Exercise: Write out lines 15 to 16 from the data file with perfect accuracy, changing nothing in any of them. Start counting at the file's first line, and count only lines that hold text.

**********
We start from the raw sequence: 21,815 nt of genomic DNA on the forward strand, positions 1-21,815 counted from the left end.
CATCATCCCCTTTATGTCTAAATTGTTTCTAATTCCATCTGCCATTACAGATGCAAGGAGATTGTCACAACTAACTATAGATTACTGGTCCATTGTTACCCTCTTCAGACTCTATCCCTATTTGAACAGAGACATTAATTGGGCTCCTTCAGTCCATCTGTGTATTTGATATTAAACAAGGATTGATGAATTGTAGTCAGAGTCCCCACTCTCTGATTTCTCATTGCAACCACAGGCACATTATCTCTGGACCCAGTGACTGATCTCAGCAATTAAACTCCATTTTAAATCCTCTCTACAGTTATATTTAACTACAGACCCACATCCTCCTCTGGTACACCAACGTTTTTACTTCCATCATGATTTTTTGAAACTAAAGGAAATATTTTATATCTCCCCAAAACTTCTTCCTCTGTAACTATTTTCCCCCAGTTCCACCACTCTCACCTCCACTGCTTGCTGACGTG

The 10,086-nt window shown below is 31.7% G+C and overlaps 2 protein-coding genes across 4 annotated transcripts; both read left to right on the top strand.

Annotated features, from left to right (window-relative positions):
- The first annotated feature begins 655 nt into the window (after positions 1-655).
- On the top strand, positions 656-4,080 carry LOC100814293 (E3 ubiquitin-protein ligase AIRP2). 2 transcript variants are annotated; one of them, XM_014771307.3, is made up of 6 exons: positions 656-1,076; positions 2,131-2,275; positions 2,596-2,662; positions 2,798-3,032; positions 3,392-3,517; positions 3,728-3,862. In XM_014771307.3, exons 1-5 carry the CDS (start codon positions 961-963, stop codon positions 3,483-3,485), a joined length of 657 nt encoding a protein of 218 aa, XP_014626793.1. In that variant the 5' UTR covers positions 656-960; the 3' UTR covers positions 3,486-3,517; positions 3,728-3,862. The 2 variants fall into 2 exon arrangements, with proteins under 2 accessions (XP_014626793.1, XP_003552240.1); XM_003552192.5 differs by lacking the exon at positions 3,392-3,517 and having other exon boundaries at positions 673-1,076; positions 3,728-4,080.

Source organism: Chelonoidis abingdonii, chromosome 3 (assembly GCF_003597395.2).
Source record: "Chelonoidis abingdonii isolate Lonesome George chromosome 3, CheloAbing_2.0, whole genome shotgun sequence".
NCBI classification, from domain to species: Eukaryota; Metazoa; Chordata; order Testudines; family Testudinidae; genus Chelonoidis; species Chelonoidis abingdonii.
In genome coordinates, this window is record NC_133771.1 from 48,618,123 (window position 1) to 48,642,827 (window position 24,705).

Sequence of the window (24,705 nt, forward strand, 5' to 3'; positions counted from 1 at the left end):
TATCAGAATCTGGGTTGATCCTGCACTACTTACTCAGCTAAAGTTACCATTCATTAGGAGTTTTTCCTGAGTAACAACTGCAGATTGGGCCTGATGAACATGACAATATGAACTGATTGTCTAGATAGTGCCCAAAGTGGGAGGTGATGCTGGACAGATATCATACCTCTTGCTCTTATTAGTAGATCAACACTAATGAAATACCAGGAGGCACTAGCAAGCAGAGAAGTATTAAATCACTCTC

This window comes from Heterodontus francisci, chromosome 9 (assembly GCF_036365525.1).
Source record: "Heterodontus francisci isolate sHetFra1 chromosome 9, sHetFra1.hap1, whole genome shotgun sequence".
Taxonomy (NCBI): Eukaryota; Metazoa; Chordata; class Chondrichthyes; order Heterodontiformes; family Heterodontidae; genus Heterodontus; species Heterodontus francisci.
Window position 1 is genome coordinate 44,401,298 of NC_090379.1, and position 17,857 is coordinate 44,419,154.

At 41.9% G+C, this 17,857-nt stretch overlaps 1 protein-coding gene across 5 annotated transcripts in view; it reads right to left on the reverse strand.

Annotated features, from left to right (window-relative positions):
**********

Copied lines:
Taxonomy (NCBI): Eukaryota; Metazoa; Chordata; class Chondrichthyes; order Heterodontiformes; family Heterodontidae; genus Heterodontus; species Heterodontus francisci.
Window position 1 is genome coordinate 44,401,298 of NC_090379.1, and position 17,857 is coordinate 44,419,154.